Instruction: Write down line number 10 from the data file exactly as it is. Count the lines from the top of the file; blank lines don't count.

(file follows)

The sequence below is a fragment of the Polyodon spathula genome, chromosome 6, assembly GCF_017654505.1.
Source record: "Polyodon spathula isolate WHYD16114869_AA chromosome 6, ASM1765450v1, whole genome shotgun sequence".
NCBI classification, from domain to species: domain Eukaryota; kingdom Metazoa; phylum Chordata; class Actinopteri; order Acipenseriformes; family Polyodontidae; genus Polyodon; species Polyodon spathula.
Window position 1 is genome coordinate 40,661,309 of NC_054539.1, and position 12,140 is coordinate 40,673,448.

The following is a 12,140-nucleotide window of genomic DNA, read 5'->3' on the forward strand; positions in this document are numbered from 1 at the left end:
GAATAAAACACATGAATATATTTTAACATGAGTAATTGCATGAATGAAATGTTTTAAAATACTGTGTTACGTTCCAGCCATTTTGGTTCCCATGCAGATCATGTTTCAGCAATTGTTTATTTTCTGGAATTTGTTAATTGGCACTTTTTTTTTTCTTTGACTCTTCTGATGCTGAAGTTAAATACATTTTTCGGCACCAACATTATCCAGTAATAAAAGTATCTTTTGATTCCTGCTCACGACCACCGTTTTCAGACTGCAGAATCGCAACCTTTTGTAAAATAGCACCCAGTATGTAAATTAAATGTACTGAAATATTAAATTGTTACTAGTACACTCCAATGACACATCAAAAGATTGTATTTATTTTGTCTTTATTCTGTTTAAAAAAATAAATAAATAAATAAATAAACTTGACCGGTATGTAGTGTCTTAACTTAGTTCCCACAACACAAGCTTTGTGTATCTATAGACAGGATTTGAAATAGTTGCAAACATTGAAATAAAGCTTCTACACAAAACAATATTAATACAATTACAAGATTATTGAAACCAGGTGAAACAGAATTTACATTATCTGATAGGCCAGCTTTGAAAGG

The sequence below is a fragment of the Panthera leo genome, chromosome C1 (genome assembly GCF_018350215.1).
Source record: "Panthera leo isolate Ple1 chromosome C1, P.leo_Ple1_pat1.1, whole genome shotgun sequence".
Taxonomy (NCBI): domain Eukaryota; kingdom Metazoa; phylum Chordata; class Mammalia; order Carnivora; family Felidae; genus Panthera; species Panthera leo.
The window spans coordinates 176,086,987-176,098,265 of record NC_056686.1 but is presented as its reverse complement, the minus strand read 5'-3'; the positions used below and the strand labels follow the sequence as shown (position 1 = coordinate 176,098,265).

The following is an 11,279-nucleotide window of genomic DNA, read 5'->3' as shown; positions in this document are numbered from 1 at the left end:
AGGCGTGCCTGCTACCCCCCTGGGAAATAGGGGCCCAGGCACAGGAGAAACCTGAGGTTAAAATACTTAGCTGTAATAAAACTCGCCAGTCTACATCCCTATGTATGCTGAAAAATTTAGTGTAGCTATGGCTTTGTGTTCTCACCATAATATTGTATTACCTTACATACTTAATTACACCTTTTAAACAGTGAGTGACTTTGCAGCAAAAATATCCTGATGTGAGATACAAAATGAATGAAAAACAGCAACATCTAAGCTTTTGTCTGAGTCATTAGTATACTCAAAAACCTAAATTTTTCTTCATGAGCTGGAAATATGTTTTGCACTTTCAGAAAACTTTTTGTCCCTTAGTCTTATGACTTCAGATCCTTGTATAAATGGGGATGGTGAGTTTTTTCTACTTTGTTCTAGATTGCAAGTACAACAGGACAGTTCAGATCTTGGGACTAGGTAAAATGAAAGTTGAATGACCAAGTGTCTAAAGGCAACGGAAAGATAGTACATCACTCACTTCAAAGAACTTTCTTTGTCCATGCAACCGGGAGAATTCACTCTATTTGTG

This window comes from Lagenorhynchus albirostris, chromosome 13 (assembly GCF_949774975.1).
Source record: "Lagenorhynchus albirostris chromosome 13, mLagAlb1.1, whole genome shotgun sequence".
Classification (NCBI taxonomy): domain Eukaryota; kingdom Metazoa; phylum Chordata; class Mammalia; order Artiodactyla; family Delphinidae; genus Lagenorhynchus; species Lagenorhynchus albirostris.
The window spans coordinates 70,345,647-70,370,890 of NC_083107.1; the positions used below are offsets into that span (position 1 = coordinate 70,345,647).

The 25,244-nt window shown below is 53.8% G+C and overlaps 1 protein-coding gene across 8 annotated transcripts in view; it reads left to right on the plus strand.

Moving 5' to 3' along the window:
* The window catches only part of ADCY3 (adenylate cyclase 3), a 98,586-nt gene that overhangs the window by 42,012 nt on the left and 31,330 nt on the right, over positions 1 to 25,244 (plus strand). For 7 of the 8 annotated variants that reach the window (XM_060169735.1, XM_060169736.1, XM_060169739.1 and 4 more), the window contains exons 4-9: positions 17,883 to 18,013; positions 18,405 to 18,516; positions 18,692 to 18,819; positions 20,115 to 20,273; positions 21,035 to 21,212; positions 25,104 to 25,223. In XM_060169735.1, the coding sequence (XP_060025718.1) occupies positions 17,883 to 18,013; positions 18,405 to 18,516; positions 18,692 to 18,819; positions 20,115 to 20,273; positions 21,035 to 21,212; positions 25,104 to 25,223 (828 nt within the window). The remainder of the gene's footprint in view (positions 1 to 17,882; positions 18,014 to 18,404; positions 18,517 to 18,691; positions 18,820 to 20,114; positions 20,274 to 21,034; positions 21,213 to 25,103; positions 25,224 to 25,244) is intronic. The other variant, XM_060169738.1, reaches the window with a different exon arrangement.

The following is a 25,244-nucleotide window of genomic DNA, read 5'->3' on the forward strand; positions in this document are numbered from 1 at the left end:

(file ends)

The window spans coordinates 176,086,987-176,098,265 of record NC_056686.1 but is presented as its reverse complement, the minus strand read 5'-3'; the positions used below and the strand labels follow the sequence as shown (position 1 = coordinate 176,098,265).